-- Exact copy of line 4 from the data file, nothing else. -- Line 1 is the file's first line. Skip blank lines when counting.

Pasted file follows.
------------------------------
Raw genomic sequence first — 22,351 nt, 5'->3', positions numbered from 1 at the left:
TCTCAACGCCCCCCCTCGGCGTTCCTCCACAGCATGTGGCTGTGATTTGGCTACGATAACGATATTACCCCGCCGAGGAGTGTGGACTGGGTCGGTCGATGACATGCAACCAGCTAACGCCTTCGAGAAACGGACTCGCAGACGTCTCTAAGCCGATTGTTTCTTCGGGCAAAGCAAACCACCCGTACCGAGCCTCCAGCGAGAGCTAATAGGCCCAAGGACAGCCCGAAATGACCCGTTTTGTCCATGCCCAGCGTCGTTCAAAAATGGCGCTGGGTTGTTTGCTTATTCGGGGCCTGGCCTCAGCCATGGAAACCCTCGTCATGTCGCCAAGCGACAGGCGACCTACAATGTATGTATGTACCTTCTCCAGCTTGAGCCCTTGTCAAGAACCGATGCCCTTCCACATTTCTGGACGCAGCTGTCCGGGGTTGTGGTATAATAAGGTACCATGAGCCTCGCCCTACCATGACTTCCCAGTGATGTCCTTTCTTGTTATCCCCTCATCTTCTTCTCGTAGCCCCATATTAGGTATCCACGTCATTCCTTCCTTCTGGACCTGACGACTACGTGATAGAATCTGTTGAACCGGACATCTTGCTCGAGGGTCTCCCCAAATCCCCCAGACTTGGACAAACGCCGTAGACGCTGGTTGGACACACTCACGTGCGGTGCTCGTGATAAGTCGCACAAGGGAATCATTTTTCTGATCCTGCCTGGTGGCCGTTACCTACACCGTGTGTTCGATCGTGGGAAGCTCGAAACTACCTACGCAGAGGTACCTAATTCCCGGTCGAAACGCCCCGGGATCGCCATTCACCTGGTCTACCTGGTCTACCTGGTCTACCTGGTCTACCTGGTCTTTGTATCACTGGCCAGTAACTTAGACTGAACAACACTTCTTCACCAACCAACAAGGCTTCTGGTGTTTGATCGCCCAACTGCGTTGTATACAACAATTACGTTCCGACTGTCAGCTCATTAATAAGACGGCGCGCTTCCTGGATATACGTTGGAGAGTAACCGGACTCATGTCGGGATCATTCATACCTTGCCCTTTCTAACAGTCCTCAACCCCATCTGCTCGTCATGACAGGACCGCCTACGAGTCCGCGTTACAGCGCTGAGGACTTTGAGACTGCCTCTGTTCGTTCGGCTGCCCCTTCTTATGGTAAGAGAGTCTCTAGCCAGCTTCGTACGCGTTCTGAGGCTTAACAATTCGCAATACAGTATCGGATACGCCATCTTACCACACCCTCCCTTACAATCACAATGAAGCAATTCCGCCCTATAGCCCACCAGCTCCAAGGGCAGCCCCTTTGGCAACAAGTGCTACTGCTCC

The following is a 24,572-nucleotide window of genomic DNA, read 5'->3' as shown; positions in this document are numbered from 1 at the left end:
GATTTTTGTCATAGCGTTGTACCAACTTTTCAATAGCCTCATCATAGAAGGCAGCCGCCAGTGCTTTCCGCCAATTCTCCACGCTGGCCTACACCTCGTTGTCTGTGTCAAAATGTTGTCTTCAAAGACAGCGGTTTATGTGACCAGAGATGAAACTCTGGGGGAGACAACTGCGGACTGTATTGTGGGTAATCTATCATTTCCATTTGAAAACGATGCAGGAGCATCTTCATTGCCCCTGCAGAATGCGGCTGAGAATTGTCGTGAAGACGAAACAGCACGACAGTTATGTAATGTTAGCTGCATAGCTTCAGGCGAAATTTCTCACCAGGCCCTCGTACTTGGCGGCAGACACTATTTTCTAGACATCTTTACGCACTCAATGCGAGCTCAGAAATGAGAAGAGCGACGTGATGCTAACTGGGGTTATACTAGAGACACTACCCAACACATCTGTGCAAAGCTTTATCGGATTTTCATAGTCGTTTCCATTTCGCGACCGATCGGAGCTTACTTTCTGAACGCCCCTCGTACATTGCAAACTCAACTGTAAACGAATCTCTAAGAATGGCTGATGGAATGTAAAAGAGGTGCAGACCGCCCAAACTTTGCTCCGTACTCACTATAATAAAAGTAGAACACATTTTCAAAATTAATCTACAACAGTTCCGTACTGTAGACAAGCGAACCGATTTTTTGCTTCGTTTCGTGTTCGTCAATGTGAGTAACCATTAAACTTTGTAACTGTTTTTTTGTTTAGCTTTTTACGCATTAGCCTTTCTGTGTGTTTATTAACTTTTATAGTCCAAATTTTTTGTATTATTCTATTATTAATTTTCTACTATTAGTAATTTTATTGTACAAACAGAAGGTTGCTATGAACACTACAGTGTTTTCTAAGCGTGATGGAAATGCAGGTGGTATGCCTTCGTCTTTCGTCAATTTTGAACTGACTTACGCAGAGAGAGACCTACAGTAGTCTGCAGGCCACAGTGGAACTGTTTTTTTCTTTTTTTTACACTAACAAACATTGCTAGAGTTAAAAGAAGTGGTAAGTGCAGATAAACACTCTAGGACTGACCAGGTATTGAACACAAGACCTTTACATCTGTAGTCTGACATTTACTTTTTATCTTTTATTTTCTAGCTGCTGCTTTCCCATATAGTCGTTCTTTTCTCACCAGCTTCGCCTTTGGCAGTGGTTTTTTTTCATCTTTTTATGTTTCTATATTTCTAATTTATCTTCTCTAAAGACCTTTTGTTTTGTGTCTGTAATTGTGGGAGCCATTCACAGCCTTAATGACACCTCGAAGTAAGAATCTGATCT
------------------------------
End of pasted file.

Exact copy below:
GATTTTTGTCATAGCGTTGTACCAACTTTTCAATAGCCTCATCATAGAAGGCAGCCGCCAGTGCTTTCCGCCAATTCTCCACGCTGGCCTACACCTCGTTGTCTGTGTCAAAATGTTGTCTTCAAAGACAGCGGTTTATGTGACCAGAGATGAAACTCTGGGGGAGACAACTGCGGACTGTATTGTGGGTAATCTATCATTTCCATTTGAAAACGATGCAGGAGCATCTTCATTGCCCCTGCAGAATGCGGCTGAGAATTGTCGTGAAGACGAAACAGCACGACAGTTATGTAATGTTAGCTGCATAGCTTCAGGCGAAATTTCTCACCAGGCCCTCGTACTTGGCGGCAGACACTATTTTCTAGACATCTTTACGCACTCAATGCGAGCTCAGAAATGAGAAGAGCGACGTGATGCTAACTGGGGTTATACTAGAGACACTACCCAACACATCTGTGCAAAGCTTTATCGGATTTTCATAGTCGTTTCCATTTCGCGACCGATCGGAGCTTACTTTCTGAACGCCCCTCGTACATTGCAAACTCAACTGTAAACGAATCTCTAAGAATGGCTGATGGAATGTAAAAGAGGTGCAGACCGCCCAAACTTTGCTCCGTACTCACTATAATAAAAGTAGAACACATTTTCAAAATTAATCTACAACAGTTCCGTACTGTAGACAAGCGAACCGATTTTTTGCTTCGTTTCGTGTTCGTCAATGTGAGTAACCATTAAACTTTGTAACTGTTTTTTTGTTTAGCTTTTTACGCATTAGCCTTTCTGTGTGTTTATTAACTTTTATAGTCCAAATTTTTTGTATTATTCTATTATTAATTTTCTACTATTAGTAATTTTATTGTACAAACAGAAGGTTGCTATGAACACTACAGTGTTTTCTAAGCGTGATGGAAATGCAGGTGGTATGCCTTCGTCTTTCGTCAATTTTGAACTGACTTACGCAGAGAGAGACCTACAGTAGTCTGCAGGCCACAGTGGAACTGTTTTTTTCTTTTTTTTACACTAACAAACATTGCTAGAGTTAAAAGAAGTGGTAAGTGCAGATAAACACTCTAGGACTGACCAGGTATTGAACACAAGACCTTTACATCTGTAGTCTGACATTTACTTTTTATCTTTTATTTTCTAGCTGCTGCTTTCCCATATAGTCGTTCTTTTCTCACCAGCTTCGCCTTTGGCAGTGGTTTTTTTTCATCTTTTTATGTTTCTATATTTCTAATTTATCTTCTCTAAAGACCTTTTGTTTTGTGTCTGTAATTGTGGGAGCCATTCACAGCCTTAATGACACCTCGAAGTAAGAATCTGATCT